Would you like an iPod? Or, an iPod? These days, it feels like alternative choices for comparable MP3 players are slim. However, that’s changing as the father company of memory cards, SanDisk, has reved up its Sansa e200 series of music players to become some real competition for those holy iPod Nanos this holiday season. Released earlier this month is their Sansa e280 which they claimed to be the world’s first 8GB flash memory MP3 player when they announced it in August right before Apple announced their Nano in September. The e280 can actually hold up to 10GB because of its microSD expansion slot, thus making it the largest capacity flash-based MP3 player currently on the market.
Although the Sansa e280 has an MSRP of $249.99, SanDisk is letting retailers give discounts making it $20-$30 less than the 8GB iPod Nano. For less than the Nano, you get much more in features with the e280. It has a larger screen of 1.8-inches diagonal, bright and crisp for photo viewing and video playback, FM radio and recorder, voice recorder, customizable EQ, microSD expansion slot for up to 2GB additional memory, and a user replaceable and rechargeable Lithium Ion battery.
The body is similar to the Nano in design, but twice the thickness, which is not a bad thing. The thickness might be due to the user replaceable battery on the back. It has a strong metal alloy backing which feels more rugged and less prone to scratch than the Nanos. I also like how it has more weight and surface area to hold on to, as I'm clumsy with tiny objects.
It took about 12 seconds to boot after powering it up. The user interface has big graphic icons, rotate them around with the glowing blue wheel/dial for easy navigation. The FM Radio function worked well and seemed to get a clear signal even while I jogged around with it. And the ability to record radio was even better. It was easy to preset stations, but a little difficult to scan through the stations as there was no seek function. Music quality was great, except that the bass could be improved. After adjusting the EQ, it was better and vocals were quite clear. Voice recording was also very clear. Video and photos were crisp, and the adjustable brightness of the screen makes for easy viewing anytime of the day.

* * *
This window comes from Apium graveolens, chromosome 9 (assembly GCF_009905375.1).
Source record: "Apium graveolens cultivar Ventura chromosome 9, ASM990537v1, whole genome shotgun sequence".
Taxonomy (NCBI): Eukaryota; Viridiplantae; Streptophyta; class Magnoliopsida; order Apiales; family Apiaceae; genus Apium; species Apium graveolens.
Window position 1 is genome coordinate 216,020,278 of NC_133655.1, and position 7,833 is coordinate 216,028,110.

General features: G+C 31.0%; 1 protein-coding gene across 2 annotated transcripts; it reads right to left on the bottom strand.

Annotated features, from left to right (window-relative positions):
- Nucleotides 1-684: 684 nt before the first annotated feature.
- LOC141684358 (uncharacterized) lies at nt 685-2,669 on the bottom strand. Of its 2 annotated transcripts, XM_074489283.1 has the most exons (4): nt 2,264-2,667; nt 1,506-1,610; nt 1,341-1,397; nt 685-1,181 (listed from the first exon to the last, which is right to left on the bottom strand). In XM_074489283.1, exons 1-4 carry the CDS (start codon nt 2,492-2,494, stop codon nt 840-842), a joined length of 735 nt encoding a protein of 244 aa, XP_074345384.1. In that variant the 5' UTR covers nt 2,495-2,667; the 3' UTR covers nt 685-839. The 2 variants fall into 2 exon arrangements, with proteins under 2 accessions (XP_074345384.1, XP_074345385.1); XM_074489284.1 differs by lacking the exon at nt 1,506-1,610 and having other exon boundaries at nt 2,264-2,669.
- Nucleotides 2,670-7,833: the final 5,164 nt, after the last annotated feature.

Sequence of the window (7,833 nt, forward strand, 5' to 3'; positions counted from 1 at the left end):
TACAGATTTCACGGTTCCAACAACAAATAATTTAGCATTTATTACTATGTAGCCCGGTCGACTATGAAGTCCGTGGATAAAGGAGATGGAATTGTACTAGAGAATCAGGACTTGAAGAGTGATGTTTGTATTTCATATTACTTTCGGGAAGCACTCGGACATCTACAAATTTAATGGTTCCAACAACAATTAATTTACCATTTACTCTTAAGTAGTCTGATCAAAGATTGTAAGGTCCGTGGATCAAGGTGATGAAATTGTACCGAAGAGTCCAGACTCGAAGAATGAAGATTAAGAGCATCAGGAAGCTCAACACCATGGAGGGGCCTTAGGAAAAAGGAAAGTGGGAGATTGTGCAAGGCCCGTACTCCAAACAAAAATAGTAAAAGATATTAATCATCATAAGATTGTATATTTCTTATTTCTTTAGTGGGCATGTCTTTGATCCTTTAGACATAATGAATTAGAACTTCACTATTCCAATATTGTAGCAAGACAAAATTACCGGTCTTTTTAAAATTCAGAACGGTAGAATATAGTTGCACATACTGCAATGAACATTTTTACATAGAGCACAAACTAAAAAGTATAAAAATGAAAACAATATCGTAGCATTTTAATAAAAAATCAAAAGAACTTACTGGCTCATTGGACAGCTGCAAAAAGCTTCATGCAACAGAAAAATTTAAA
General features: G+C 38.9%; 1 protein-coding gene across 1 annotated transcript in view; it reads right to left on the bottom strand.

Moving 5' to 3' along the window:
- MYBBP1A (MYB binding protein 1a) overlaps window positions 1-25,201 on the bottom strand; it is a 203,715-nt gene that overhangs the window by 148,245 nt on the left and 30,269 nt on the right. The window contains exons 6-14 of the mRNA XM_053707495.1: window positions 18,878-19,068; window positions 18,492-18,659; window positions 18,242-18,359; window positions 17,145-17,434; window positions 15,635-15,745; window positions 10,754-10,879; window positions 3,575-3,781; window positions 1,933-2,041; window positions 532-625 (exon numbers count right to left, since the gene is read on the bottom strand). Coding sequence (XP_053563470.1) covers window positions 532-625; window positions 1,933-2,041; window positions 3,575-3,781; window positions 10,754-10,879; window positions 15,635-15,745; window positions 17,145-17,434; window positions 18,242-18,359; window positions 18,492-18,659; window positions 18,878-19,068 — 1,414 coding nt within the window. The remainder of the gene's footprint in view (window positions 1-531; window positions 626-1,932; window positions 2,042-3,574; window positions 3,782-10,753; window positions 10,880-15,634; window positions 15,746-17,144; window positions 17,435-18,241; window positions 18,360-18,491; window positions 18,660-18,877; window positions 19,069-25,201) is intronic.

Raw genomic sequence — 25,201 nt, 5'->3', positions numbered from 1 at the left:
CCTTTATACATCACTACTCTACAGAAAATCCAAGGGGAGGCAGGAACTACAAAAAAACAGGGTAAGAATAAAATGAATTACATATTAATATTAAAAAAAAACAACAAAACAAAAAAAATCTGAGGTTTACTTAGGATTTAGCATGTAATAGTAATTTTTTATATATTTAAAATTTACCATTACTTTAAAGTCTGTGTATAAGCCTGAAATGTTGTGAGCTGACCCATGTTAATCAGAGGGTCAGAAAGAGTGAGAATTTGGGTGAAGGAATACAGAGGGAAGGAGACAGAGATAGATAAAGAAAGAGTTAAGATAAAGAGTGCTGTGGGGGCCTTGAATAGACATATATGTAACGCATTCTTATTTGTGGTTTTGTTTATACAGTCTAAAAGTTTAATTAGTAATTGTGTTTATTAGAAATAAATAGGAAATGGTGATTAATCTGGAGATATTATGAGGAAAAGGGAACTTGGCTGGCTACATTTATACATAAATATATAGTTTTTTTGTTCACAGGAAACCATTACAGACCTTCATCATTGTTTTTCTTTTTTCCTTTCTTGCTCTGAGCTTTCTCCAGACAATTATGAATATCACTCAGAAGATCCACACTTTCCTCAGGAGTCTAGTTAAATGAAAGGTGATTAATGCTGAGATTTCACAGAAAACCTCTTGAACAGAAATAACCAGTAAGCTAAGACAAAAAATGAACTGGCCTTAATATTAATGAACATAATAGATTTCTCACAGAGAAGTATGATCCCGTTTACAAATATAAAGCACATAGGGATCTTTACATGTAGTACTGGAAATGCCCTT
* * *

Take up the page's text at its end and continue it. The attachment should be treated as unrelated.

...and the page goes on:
It is, of course, not Mac-compatible, and users must obtain music from sources other than iTunes, such as RealNetwork's Rapsody music service, among others.
The Sansa Media Converter software was pretty simple to use. All media has to be converted to be transfered onto the player. It took about 15 seconds to convert a 28.9MB AVI video clip and 1 second to convert a 1.71MB JPEG file. I'm not sure whether to judge that as slow or fast nowadays, but it didnt feel sluggish to me. However, I do wish there were less cables involved. The headset, the lanyard, and the USB were starting to all turn into spaghetti. I keep hearing the faint echo of "Bluetooth."
Overall, I think its definitely a good alternative to the iPod. For a stronger build and more features than the iPod Nano, you can get the Sansa e280 at a decently lower price. The only problem I see is that it needs a better integrated system for obtaining and sharing music. And yes, it needs Bluetooth, as do all devices these days.
The following is my unboxing of it in my living room. Fun.
Comes with a nice velvety sleeve as a protective case, a lanyard, ear-bud style headphones, USB 2.0 transfer cable, and the usual install CD and guides.
The rugged metal alloy backing and battery.
The dial up-close. The white raised plastic wheel makes it a little difficult to press some of the buttons.
Compared to a standard business card.
Pretty butterfly photo.